This week, it’s really been hitting me how much I truly want to stay a Christian. Ministry college was actually a lot of fun some times and I learned such valuable lessons. One of which was that no one on the planet is unequivocal
ly right about everything. I discovered the tragic Christian history where people majored on the minors and had my-God-is-bigger-than-your-god(s) debates that often ended in bloody, drawn-out wars. Where I came from in my understanding of theology was akin to the Spanish Inquisition. People expect you to believe certain things to be called a “Christian”, but if you don’t believe those things, you are ostracized and treated unfairly by those who say they love.
And it’s comparable only in our sanitized, entitled American culture. Sure we don’t kill those who stand up for what they actually believe in, but we keep them out so that the “Truth” will reign in us. Being afraid of people who believe differently than you is not the mark of a true Christian. It is the mark of a coward. Someone who refuses to listen to other sides, for fear they may fall under the sway of the new argument and abandon God altogether, is being cowardly not courageous.
I have been a coward. Sometimes, I still am one.
I start to feel stuck when I think I have to have all the answers right and if I don’t push myself to get over the smug feeling of thinking I’m right, I stay stuck. As you probably know, I am addicted to South Park these days, and unabashedly so.
In the episode about Scientology, Stan says to an entire crowd who thinks he’s a prophet that “We’re all looking for answers, you know. We all want to understand who we are and where we come from, but sometimes we want to know the answers so badly that we believe just about anything.”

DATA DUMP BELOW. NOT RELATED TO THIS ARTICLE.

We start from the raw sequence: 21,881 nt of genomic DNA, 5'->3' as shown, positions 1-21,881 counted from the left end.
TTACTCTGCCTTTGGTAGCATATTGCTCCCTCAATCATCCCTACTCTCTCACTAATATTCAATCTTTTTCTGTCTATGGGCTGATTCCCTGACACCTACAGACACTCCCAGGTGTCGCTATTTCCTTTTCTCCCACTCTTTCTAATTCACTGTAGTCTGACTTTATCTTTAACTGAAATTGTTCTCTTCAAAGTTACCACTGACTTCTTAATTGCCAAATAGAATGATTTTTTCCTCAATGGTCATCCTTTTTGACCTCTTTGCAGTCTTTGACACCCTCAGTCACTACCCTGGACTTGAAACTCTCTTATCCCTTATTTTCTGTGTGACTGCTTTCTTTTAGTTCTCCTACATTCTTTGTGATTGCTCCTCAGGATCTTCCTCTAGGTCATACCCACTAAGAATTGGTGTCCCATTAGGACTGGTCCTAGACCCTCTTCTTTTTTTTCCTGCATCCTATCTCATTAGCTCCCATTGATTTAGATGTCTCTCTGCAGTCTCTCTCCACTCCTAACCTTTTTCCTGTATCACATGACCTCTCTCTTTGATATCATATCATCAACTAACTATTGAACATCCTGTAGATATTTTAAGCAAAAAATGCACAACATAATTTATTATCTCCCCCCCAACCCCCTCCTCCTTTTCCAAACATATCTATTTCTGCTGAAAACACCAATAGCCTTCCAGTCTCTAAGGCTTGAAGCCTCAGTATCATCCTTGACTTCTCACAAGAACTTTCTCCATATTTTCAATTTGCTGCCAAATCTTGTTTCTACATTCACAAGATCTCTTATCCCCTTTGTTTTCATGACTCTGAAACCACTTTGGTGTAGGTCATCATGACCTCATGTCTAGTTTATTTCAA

Unfortunately, this has also become true about Christianity. When having faith means giving more money to be healed, evangelizing means getting people to come to only your own church, and worship has to happen in a specific building or with certain music, Christianity has strayed from its message. Inasmuch as I am able, I desire to express my love for Jesus in a different way than “Just Saying No” to everything. I think Jesus loved the world and he would’ve been hanging out with a lot of the people we Christians feel so compelled to avoid.
I was raised with a Christian perspective that meant I believed two important things: God loves the entire world, no matter what. God wants us to share his message with the world so that they can stop sinning and be happy with Him. It’s very subtle, but the second message can be really destructive if people take them completely literally. What scares me though is that for the general Christian person I’ve experienced, it’s the first belief that is in question. We try redefining love and bring in images of the scolding parent who still loves their child. We think that all-around “love” is not the answer and we imagine that as Christians, we are to push forward the conviction of all around us. But this is not what Jesus did. He gently and kindly spoke to the outcasted sinners of society and constantly told the religious people that they were missing the point.